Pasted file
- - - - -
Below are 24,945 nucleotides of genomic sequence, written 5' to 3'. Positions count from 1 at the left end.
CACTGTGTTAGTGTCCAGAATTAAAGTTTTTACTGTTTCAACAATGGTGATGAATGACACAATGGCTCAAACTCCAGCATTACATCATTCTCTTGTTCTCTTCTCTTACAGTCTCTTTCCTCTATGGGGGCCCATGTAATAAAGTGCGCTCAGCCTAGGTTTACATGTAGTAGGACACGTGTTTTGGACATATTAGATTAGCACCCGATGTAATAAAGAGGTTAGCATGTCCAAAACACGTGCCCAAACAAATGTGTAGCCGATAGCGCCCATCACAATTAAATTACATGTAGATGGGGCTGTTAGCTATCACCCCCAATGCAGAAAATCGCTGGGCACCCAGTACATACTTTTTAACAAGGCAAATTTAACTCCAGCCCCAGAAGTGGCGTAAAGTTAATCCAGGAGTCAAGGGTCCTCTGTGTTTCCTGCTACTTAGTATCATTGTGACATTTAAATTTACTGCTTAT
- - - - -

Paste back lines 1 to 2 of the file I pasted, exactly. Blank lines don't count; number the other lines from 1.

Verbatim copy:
Below are 24,945 nucleotides of genomic sequence, written 5' to 3'. Positions count from 1 at the left end.
CACTGTGTTAGTGTCCAGAATTAAAGTTTTTACTGTTTCAACAATGGTGATGAATGACACAATGGCTCAAACTCCAGCATTACATCATTCTCTTGTTCTCTTCTCTTACAGTCTCTTTCCTCTATGGGGGCCCATGTAATAAAGTGCGCTCAGCCTAGGTTTACATGTAGTAGGACACGTGTTTTGGACATATTAGATTAGCACCCGATGTAATAAAGAGGTTAGCATGTCCAAAACACGTGCCCAAACAAATGTGTAGCCGATAGCGCCCATCACAATTAAATTACATGTAGATGGGGCTGTTAGCTATCACCCCCAATGCAGAAAATCGCTGGGCACCCAGTACATACTTTTTAACAAGGCAAATTTAACTCCAGCCCCAGAAGTGGCGTAAAGTTAATCCAGGAGTCAAGGGTCCTCTGTGTTTCCTGCTACTTAGTATCATTGTGACATTTAAATTTACTGCTTAT